Who can shoot an IDPA event?
If you can shoot a handgun safely and can legally bear arms you will be welcome to participate in our IDPA matches. Northwest Practical Pistol Association (NWPPA) makes it a practice to welcome shooters from other clubs, law enforcement personnel, and new shooters to join us.
How much does it cost to shoot an IDPA event?
Monthly Saturday matches are $20. The club charges a fee for Thursday night practices of $14 for non-members. The club fees cover the cost of targets, equipment, and insurance.
How old do you have to be to shoot IDPA?
You must be at least 12 years old. Children who want to participate must be accompanied by a parent or legal guardian during the entire match.
What kind of a gun do I need?
IDPA requires the pistols be “safe and serviceable”. That means they have to operate safely and reliably. The IDPA also requires a certain minimum “power factor”. These power factors are determined to be equivalent to full-power factory ammo when shot through short-barreled “carry” type pistols. The most common cartridges used are .38 Special (Stock Service Revolver Division), 9mm (Stock Service Pistol and Enhanced Service Pistol), and .45 ACP (Custom Defensive Pistol and Enhanced Service Revolver).
What else should I bring to shoot?
Hearing protectors (either muffs or ear plugs), eye protection, (impact resistant sun or regular glasses or clear shooter’s glasses) a holster; hip holsters only, no shoulder holsters, cross draws, or pocket holsters. Three magazines, or four speed loaders for revolvers (only three are required for almost all scenarios, but three or four are better). You also should have a garment that conceals your handgun in its holster.
What are the requirements for concealment for a match?
One of the goals of IDPA is to more closely approximate real world defensive situations in a safe environment. Therefore, unless the concealment rule is specifically relaxed, the handgun and other belt-mounted gear must not be readily visible to onlookers. The most popular concealment garment is a variation on the photographer vest, which not only provides concealment, but has plenty of pockets for small items.
Can I just watch a match?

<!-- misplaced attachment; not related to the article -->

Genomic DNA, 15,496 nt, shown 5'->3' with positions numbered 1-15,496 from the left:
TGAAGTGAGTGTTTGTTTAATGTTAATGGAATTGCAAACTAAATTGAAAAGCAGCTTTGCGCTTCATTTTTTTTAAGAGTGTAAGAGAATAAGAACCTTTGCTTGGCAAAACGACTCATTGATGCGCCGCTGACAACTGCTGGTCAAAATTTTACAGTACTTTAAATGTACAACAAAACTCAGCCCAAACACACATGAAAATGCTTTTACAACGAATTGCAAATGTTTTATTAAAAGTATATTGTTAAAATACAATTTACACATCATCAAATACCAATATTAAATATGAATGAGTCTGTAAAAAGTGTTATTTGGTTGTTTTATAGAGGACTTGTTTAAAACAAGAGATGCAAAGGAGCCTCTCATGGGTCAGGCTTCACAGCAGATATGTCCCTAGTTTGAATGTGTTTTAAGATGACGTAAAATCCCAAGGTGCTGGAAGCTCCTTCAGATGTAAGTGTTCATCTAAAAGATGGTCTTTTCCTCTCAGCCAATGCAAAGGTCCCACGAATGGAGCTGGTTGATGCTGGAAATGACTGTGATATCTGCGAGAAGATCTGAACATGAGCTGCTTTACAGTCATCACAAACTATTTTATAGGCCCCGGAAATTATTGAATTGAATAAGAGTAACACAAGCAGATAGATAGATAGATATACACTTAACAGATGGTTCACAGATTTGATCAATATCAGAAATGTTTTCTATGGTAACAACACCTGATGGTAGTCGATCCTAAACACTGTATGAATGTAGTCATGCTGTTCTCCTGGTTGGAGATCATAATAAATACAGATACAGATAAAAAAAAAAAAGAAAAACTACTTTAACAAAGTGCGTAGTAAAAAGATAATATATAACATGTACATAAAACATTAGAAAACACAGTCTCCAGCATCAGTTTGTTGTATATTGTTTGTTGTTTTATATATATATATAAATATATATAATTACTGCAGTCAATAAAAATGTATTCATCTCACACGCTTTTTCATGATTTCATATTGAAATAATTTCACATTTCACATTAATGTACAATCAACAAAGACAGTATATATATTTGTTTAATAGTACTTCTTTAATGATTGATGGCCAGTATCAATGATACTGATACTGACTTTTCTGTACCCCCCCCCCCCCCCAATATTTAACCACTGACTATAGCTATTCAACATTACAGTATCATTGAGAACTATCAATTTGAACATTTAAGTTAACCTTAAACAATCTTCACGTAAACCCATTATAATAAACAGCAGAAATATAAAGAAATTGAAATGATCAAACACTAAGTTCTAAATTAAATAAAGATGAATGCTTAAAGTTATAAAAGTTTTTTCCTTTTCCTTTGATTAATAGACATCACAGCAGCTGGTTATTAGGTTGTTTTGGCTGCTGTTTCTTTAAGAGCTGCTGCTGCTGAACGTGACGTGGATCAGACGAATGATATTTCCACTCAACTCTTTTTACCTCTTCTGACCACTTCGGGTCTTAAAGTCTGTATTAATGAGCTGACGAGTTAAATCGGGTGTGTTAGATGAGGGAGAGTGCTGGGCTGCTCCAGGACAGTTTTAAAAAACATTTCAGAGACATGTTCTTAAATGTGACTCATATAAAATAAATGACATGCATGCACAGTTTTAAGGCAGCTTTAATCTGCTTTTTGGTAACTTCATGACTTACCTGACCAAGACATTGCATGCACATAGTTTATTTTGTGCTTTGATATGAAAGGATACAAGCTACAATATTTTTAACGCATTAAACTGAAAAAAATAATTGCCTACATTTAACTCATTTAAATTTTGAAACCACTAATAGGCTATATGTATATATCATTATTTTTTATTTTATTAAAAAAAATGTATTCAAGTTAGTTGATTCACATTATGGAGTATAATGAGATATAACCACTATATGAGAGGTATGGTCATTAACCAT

Yes. There is no fee for watching and spectators are always welcome. You must bring hearing protection and safety glasses, and sign a liability waiver, however. It is appreciated if you just let one of the match staff know you are there just to watch.
I just want to improve my shooting skills; I am not interested in the competition. Can I just shoot for practice?
Lots of people come out and shoot just for practice. Because of safety requirements we will treat everyone who is shooting just the same. You will have a safety officer right behind you at all times and he will time your run. If you are not interested in your scores, just ignore them. Focus instead on shooting safely and accurately. Each run is made individually; the only real competitor you have is yourself. We are all trying to learn how to shoot faster and more accurately within the strict limits of safety. If you are not interested in your scores, no one else will be either. No matter how well or badly you shoot, if you shoot safely you will be welcome.
What is a classifier?
In order for shooters to be able to compete with their peers, IDPA competitors are divided into five classifications based on their skill level: Novice, Marksman, Sharpshooter, Expert, and Master. A “Classification Match” is a standardized format, 90-round match scored by one of our certified Safety Officers. To compete in sanctioned, regional or national championship matches, shooters must reclassify annually. NWPPA holds one classifier match per year on a regular match Saturday, and additional classification opportunities are offered throughout the year.